Suncoast ***
The semi-autobiographical specificity connecting writer/director Laura Chinn’s story to real-world, highly-publicized events certainly gives writer/director a unique perspective, but it’s also the one thing that makes this otherwise lovely film feel a bit overstuffed. Set in early 2005 Clearwater, Florida, it deals with 17-year-old Doris (Nico Parker) and her mother (Laura Linney) as they move Doris’s terminally-ill, unresponsive older brother into hospice care—the same hospice, it turns out, that is housing Terri Schiavo, whose case involving end-of-life choices became a national lightning-rod for right-to-life protesters. That component is a relatively small part of the narrative, except for providing the opportunity for Doris to meet and befriend one of the protesters (Wood Harrelson), and it certainly underlines the way Chinn wants to explore the difference between ethics and grieving as abstract concepts, vs. the way we actually experience events in the moment. It’s much stronger, though, as a simple character drama, exploring Doris’s tense relationship with a mother who’s so much more focused on her dying son than her confused, lonely daughter, as well as Doris dipping her toes into having real friendships after years focused on being a co-caretaker for her brother. Parker, Linney and Harrelson are all wonderful at capturing differing manifestations of pain over loss, with Parker particularly deft at showing how easy it is for living one’s own life can inspire guilt when someone you love can’t live that life. Available Feb. 9 via Hulu. (R)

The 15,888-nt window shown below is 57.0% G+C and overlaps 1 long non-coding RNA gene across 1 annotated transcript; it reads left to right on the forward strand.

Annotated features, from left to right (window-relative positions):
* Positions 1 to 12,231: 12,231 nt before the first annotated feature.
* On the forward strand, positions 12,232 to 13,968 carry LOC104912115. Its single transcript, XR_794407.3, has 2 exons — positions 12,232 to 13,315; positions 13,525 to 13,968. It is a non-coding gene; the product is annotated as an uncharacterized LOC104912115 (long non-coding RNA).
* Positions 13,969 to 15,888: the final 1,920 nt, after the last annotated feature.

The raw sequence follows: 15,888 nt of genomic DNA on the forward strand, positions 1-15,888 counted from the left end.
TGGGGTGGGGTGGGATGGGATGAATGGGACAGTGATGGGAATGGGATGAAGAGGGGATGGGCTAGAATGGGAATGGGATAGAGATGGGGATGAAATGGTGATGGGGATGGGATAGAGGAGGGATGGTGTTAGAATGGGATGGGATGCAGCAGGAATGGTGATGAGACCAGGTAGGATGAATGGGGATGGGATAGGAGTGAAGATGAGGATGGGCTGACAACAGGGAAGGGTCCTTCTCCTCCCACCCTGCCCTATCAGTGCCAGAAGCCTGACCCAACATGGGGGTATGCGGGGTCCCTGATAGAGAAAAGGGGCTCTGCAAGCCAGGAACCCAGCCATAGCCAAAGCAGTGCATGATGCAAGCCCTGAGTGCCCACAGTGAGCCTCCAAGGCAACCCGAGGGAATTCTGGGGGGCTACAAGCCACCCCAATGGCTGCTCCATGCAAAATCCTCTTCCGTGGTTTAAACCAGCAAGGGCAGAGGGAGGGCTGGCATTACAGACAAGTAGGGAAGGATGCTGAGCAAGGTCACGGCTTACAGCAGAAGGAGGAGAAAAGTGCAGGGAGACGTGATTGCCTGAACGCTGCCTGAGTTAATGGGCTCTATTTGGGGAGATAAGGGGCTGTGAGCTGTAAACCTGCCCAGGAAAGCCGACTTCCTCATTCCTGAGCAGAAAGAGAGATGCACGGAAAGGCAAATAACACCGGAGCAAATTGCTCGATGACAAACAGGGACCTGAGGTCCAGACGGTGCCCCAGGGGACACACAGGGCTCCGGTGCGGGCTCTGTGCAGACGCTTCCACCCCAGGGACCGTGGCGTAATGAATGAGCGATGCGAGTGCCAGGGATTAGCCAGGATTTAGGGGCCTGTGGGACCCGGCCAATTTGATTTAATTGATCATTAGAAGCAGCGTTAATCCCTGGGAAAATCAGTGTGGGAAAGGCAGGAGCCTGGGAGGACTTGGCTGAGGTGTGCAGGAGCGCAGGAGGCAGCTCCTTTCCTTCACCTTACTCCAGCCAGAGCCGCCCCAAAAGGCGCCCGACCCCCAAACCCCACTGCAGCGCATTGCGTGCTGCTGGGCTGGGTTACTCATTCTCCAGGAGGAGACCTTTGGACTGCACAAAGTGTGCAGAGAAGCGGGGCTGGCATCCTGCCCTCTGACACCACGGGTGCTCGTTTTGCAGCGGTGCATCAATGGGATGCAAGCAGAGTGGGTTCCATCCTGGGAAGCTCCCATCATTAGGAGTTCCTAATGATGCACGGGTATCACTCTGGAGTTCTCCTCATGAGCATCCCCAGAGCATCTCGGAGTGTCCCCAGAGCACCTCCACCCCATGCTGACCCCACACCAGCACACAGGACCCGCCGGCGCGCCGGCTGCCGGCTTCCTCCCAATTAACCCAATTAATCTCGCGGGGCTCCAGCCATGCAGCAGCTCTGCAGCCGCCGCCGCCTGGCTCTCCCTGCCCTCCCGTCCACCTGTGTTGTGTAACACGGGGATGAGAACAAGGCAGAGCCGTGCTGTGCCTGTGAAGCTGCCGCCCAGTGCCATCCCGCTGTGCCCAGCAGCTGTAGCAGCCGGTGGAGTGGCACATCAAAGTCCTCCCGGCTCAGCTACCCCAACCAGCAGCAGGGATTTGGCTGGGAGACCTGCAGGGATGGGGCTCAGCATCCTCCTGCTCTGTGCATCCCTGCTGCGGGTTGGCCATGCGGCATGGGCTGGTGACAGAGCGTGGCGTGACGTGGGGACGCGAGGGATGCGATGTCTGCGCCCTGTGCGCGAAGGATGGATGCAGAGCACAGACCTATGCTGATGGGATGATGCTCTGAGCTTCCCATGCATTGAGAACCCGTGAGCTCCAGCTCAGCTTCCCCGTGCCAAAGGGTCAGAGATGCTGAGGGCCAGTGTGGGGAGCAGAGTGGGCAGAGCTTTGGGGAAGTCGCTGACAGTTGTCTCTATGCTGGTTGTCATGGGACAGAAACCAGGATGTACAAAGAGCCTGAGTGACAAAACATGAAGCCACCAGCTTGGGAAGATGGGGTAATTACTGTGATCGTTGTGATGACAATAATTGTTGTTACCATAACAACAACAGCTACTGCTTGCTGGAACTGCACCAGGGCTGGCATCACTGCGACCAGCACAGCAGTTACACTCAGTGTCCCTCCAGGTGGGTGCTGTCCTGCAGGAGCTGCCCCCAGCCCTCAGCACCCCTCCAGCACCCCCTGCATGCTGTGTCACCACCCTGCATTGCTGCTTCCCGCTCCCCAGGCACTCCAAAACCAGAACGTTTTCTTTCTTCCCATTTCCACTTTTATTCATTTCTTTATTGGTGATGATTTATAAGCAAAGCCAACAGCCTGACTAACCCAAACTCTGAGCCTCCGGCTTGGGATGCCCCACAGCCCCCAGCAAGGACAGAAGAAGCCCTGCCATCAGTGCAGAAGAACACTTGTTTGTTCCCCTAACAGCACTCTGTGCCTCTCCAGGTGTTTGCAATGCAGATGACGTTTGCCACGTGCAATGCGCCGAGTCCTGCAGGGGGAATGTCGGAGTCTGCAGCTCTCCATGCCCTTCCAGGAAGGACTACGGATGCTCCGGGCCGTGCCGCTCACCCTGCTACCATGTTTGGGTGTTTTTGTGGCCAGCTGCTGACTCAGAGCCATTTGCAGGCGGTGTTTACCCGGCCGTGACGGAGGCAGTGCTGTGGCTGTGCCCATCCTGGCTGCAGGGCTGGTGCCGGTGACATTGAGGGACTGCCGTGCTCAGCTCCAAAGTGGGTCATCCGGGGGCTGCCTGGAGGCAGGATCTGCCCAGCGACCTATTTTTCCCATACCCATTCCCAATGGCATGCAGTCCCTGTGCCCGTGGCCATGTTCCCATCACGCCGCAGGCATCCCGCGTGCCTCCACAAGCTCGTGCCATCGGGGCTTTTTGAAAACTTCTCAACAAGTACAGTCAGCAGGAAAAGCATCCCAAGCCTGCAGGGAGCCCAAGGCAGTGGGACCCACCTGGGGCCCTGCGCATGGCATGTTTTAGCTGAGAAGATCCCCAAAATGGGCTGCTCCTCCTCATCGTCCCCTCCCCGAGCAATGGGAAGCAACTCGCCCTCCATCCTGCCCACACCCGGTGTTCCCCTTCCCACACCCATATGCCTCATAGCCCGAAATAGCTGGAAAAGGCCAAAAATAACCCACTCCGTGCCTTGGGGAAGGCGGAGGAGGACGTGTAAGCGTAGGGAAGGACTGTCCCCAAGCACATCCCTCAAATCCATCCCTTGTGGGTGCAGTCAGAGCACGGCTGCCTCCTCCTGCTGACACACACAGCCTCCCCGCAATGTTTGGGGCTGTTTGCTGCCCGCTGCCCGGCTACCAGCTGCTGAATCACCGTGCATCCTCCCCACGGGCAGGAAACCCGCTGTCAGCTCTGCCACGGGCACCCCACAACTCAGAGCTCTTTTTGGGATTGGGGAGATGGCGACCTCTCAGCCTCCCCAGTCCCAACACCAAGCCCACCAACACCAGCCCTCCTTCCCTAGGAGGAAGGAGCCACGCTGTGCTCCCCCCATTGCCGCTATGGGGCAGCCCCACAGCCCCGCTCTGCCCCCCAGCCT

The Teachers’ Lounge ***
At times, co-writer/director Ilker Çatak’s drama—and Best International Feature Oscar nominee—feels like a thoughtful character study, and at times it feels like a piece of social criticism; it’s good enough at the former to make one wish there was less of the latter. Carla Nowak (Leonie Benesch) is a new mathematics and gym teacher at a German secondary school, but not surprisingly, she’s immediately forced to deal with things besides teaching, including the investigation into a series of thefts at the school. Then Carla takes it upon herself to do collect some evidence, which inadvertently sets off conflicts between her and an office administrator (Eva Löbau), her teaching colleagues and her students. Initially, it looks like Çatak wants to make Carla a bit of a cautionary tale about setting oneself up as an arbiter of moral behavior, as her unwavering conviction in her own sense of right and wrong begins to look like it might be her undoing. Yet there’s also plenty of material percolating here about the school as an institution with all of the usual problems of an institution: falling victim to societal prejudices; appearing more interested in protecting its own structures than protecting others; a progressive wing a bit too smug about its own righteousness. Benesch’s delivers a great performance as Carla realizes how deeply she’s gotten in over her head, and The Teachers’ Lounge only gets frustrating when the story keeps finding other things to be about. Available Feb. 9 at Broadway Centre Cinemas. (PG-13)

About The Author

Scott Renshaw

Scott Renshaw

Bio:
Scott Renshaw has been a City Weekly staff member since 1999, including assuming the role of primary film critic in 2001 and Arts & Entertainment Editor in 2003. Scott has covered the Sundance Film Festival for 25 years, and provided coverage of local arts including theater, pop-culture conventions, comedy, literature,... more